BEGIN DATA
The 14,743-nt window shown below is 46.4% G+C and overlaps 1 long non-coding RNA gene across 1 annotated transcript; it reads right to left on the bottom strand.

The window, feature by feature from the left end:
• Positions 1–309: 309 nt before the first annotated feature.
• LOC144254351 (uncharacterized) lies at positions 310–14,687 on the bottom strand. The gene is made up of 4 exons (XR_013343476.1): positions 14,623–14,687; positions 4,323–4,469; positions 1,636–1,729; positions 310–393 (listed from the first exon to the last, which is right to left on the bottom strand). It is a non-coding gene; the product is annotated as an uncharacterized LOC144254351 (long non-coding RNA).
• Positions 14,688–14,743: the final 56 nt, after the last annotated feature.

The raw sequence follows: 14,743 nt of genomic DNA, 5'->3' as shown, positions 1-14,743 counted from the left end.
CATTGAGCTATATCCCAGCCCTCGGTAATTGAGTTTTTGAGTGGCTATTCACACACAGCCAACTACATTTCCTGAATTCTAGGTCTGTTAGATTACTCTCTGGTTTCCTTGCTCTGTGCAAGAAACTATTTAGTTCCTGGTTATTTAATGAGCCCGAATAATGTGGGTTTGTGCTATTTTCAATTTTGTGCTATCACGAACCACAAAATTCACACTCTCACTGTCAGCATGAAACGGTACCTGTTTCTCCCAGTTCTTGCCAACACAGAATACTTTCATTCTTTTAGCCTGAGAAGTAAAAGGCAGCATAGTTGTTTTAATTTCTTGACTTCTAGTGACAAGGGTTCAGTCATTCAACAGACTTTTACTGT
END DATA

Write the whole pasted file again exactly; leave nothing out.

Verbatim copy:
The 14,743-nt window shown below is 46.4% G+C and overlaps 1 long non-coding RNA gene across 1 annotated transcript; it reads right to left on the bottom strand.

The window, feature by feature from the left end:
• Positions 1–309: 309 nt before the first annotated feature.
• LOC144254351 (uncharacterized) lies at positions 310–14,687 on the bottom strand. The gene is made up of 4 exons (XR_013343476.1): positions 14,623–14,687; positions 4,323–4,469; positions 1,636–1,729; positions 310–393 (listed from the first exon to the last, which is right to left on the bottom strand). It is a non-coding gene; the product is annotated as an uncharacterized LOC144254351 (long non-coding RNA).
• Positions 14,688–14,743: the final 56 nt, after the last annotated feature.

The raw sequence follows: 14,743 nt of genomic DNA, 5'->3' as shown, positions 1-14,743 counted from the left end.
CATTGAGCTATATCCCAGCCCTCGGTAATTGAGTTTTTGAGTGGCTATTCACACACAGCCAACTACATTTCCTGAATTCTAGGTCTGTTAGATTACTCTCTGGTTTCCTTGCTCTGTGCAAGAAACTATTTAGTTCCTGGTTATTTAATGAGCCCGAATAATGTGGGTTTGTGCTATTTTCAATTTTGTGCTATCACGAACCACAAAATTCACACTCTCACTGTCAGCATGAAACGGTACCTGTTTCTCCCAGTTCTTGCCAACACAGAATACTTTCATTCTTTTAGCCTGAGAAGTAAAAGGCAGCATAGTTGTTTTAATTTCTTGACTTCTAGTGACAAGGGTTCAGTCATTCAACAGACTTTTACTGT